- Social media: Both researchers and small businesses have to determine what (if any) social media they are part of and then commit their own resources (time and effort) to implementing a strategy (or posting content as they see fit). Both have the option of engaging a social media service, but neither tend to take that up because there is a desire to be authentic on social media.
- Managing and engaging collaborators: for some small businesses, collaborators might be suppliers. For others, they might be co-developers of a product or service. In research, you will more likely be conducting a project together. Regardless, in both cases you will need to be able to identify, assess and then engage collaborators. Once engaged, both small business and research need to keep their collaborators up-to-date about current work and informed about future work – so they don’t feel left out.
- Managing and engaging competitors: just like collaborators, competitors need to be managed (and perhaps) engaged. Particularly in the Australian system, every researcher could consider every other researcher a competitor – you’re all after the same grant funding, or research publication opportunities. In small business, you’ll have other retailers, agents or consultants that you are competing against. However, there are times when you need to work with your competitors for success. In research, sometimes you’ll be told to work with others in your field (e.g. major grant funding). In small business, sometimes the only way to survive is to work with competitors.
But what does all of this mean? I think there are two things to be done as a result:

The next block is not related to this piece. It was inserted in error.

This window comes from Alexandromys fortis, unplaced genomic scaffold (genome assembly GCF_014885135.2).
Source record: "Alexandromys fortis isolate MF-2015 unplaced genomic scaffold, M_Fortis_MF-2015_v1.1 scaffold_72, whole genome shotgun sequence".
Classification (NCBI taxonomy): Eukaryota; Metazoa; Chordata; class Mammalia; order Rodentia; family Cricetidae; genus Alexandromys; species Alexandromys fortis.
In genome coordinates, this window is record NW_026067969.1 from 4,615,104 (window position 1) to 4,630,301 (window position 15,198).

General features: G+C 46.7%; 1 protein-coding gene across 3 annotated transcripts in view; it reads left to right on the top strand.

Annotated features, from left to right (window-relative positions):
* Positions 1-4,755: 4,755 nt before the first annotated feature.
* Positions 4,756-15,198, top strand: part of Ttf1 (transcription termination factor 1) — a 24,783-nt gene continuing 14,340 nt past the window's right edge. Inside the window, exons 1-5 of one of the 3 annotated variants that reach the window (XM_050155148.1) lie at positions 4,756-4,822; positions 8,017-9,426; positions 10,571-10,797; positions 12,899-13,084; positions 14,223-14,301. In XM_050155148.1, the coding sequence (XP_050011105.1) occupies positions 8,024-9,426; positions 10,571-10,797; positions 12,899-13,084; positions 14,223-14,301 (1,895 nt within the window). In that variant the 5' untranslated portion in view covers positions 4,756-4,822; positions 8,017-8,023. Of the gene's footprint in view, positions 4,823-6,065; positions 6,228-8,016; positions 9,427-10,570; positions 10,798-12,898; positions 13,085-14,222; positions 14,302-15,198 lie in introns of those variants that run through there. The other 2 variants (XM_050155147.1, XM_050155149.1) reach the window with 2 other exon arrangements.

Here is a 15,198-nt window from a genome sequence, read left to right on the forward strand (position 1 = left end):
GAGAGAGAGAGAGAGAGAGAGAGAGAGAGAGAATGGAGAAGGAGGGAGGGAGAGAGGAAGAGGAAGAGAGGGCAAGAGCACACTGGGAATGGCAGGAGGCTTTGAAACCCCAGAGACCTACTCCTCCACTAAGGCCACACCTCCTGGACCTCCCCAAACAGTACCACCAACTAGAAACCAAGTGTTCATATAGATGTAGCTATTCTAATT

1. Undertake small business training: Researchers need to recognise that their skill as a researcher and their academic record are only a small part of their overall success. Furthermore, poor financial, HR, collaborator or competitor management could bring their project to a halt. Therefore, investing in courses focused on people, financial and/or collaborator management are as useful as courses on writing or research skills. You could argue they are even more useful as they are transferable across industries – not just specific to research.
2. Work with small business: Be aware that small business is the economic and employment engine room of the (Australian) economy (more 99.7% of businesses and 70% of the workforce). As such, the volatility, ambiguity, chaos and uncertainty you feel as a researcher is felt by many others in the workforce. Thus, working with small business (perhaps as industry partners, but also in a mentoring relationship) will provide unique (but relevant) insight to the operation of your research team or group.
Raven Consulting Group specialises in delivering high quality strategic advice to the education, research and government sectors. Richard is driven by the challenge of helping researchers be commercially smart. His strategic approach to collaboration and research translation has been making the impossible possible for more than seven years. His clients appreciate his cut-through approach. He knows the sector and how to turn ideas into reality. To find out more, call 0412 606 178, email (Richard.firstname.lastname@example.org) or subscribe to our newsletter.